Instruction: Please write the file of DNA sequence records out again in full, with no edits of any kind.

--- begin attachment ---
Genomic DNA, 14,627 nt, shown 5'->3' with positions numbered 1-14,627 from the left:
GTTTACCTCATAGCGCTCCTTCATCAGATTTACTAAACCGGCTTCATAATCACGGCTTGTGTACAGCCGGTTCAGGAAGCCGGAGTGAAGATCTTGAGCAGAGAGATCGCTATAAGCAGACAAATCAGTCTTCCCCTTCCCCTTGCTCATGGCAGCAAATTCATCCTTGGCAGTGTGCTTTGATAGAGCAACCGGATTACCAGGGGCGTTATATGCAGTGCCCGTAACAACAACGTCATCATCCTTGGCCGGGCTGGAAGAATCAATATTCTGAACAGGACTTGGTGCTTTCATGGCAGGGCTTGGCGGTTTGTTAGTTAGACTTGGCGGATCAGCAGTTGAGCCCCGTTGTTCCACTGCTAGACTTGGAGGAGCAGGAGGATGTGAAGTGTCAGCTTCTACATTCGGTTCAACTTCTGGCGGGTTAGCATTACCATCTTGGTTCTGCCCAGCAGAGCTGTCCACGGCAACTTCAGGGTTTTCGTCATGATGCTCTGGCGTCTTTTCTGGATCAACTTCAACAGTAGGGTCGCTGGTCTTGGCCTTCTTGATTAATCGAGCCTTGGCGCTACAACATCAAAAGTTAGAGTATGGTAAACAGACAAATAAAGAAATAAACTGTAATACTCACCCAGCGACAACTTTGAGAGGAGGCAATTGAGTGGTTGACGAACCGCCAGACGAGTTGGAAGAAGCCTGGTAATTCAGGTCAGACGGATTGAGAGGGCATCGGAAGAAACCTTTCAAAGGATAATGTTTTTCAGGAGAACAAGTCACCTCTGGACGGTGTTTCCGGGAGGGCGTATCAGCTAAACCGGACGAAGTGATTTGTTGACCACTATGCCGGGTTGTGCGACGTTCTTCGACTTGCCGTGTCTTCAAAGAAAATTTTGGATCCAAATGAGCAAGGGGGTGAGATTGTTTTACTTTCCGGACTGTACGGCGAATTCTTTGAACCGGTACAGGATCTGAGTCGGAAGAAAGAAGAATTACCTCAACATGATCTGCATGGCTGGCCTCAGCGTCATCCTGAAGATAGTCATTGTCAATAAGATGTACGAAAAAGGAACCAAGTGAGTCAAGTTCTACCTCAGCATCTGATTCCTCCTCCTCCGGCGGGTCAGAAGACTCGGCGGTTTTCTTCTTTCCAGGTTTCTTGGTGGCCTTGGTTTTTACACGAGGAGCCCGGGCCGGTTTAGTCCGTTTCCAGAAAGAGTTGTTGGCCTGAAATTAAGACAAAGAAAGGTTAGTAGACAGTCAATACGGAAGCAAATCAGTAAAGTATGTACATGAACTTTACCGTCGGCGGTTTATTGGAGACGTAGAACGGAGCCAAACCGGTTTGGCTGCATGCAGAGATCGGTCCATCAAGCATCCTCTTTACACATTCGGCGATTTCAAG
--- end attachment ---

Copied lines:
Genomic DNA, 14,627 nt, shown 5'->3' with positions numbered 1-14,627 from the left:
GTTTACCTCATAGCGCTCCTTCATCAGATTTACTAAACCGGCTTCATAATCACGGCTTGTGTACAGCCGGTTCAGGAAGCCGGAGTGAAGATCTTGAGCAGAGAGATCGCTATAAGCAGACAAATCAGTCTTCCCCTTCCCCTTGCTCATGGCAGCAAATTCATCCTTGGCAGTGTGCTTTGATAGAGCAACCGGATTACCAGGGGCGTTATATGCAGTGCCCGTAACAACAACGTCATCATCCTTGGCCGGGCTGGAAGAATCAATATTCTGAACAGGACTTGGTGCTTTCATGGCAGGGCTTGGCGGTTTGTTAGTTAGACTTGGCGGATCAGCAGTTGAGCCCCGTTGTTCCACTGCTAGACTTGGAGGAGCAGGAGGATGTGAAGTGTCAGCTTCTACATTCGGTTCAACTTCTGGCGGGTTAGCATTACCATCTTGGTTCTGCCCAGCAGAGCTGTCCACGGCAACTTCAGGGTTTTCGTCATGATGCTCTGGCGTCTTTTCTGGATCAACTTCAACAGTAGGGTCGCTGGTCTTGGCCTTCTTGATTAATCGAGCCTTGGCGCTACAACATCAAAAGTTAGAGTATGGTAAACAGACAAATAAAGAAATAAACTGTAATACTCACCCAGCGACAACTTTGAGAGGAGGCAATTGAGTGGTTGACGAACCGCCAGACGAGTTGGAAGAAGCCTGGTAATTCAGGTCAGACGGATTGAGAGGGCATCGGAAGAAACCTTTCAAAGGATAATGTTTTTCAGGAGAACAAGTCACCTCTGGACGGTGTTTCCGGGAGGGCGTATCAGCTAAACCGGACGAAGTGATTTGTTGACCACTATGCCGGGTTGTGCGACGTTCTTCGACTTGCCGTGTCTTCAAAGAAAATTTTGGATCCAAATGAGCAAGGGGGTGAGATTGTTTTACTTTCCGGACTGTACGGCGAATTCTTTGAACCGGTACAGGATCTGAGTCGGAAGAAAGAAGAATTACCTCAACATGATCTGCATGGCTGGCCTCAGCGTCATCCTGAAGATAGTCATTGTCAATAAGATGTACGAAAAAGGAACCAAGTGAGTCAAGTTCTACCTCAGCATCTGATTCCTCCTCCTCCGGCGGGTCAGAAGACTCGGCGGTTTTCTTCTTTCCAGGTTTCTTGGTGGCCTTGGTTTTTACACGAGGAGCCCGGGCCGGTTTAGTCCGTTTCCAGAAAGAGTTGTTGGCCTGAAATTAAGACAAAGAAAGGTTAGTAGACAGTCAATACGGAAGCAAATCAGTAAAGTATGTACATGAACTTTACCGTCGGCGGTTTATTGGAGACGTAGAACGGAGCCAAACCGGTTTGGCTGCATGCAGAGATCGGTCCATCAAGCATCCTCTTTACACATTCGGCGATTTCAAG